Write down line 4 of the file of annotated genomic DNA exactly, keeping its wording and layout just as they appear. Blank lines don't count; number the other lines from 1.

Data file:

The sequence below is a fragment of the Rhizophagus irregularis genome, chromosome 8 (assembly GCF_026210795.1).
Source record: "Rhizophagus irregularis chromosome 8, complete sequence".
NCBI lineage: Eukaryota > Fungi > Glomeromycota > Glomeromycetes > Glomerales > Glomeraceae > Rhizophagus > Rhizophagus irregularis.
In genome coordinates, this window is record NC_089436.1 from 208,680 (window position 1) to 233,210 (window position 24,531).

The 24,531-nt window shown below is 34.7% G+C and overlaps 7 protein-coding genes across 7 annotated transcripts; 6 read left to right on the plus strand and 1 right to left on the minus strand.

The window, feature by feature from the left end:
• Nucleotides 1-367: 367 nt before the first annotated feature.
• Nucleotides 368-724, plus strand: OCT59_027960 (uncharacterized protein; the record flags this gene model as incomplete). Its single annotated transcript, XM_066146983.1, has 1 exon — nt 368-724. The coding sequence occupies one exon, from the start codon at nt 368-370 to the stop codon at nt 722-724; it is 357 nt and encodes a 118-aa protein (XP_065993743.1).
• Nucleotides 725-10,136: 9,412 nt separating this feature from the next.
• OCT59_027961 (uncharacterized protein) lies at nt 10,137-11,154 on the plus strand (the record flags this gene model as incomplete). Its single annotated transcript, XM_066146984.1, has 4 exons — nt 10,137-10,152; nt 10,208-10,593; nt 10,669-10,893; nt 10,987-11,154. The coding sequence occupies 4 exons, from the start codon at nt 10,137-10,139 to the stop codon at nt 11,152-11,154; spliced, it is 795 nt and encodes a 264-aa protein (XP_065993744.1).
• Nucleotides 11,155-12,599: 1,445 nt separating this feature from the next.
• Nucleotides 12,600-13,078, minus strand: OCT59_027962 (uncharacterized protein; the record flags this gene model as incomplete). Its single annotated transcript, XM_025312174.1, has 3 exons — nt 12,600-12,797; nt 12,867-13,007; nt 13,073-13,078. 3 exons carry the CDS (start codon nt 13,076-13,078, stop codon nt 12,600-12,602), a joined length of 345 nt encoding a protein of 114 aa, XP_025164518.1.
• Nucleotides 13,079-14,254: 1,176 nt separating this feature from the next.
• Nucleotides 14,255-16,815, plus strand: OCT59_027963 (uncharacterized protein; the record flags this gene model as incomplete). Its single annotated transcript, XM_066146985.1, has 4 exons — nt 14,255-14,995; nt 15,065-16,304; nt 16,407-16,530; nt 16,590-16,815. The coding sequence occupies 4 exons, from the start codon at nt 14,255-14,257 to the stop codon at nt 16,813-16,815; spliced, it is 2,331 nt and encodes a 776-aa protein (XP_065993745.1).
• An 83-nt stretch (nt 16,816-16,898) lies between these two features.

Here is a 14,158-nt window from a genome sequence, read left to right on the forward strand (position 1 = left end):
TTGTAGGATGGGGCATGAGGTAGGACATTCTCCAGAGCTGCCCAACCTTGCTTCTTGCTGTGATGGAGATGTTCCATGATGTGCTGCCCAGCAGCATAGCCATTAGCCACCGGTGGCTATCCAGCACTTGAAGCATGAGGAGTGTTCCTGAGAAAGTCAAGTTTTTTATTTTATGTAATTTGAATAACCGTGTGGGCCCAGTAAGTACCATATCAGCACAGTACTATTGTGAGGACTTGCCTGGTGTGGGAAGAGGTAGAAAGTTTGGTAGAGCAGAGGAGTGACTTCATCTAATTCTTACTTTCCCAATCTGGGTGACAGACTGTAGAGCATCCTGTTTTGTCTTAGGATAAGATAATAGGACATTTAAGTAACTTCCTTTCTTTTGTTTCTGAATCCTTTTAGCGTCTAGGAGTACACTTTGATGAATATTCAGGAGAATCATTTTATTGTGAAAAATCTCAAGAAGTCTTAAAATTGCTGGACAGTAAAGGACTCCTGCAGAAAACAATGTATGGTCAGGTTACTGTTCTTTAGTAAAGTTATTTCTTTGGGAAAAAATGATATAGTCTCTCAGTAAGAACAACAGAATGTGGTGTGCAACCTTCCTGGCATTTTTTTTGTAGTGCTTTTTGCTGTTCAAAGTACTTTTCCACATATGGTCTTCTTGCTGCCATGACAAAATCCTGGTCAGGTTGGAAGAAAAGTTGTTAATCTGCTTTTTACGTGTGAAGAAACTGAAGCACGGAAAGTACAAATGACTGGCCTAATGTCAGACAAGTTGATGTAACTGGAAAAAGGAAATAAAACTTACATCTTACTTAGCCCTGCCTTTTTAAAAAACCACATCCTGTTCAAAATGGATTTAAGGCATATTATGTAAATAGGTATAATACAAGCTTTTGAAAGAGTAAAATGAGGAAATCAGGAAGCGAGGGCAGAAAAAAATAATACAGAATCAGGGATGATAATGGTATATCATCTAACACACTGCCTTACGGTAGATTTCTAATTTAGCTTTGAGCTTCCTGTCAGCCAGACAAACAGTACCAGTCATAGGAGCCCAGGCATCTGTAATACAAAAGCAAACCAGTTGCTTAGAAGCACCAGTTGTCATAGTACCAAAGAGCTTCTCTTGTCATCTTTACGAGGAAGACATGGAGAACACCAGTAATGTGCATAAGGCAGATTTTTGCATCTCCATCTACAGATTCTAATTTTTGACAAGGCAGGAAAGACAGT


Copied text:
In genome coordinates, this window is record NC_089436.1 from 208,680 (window position 1) to 233,210 (window position 24,531).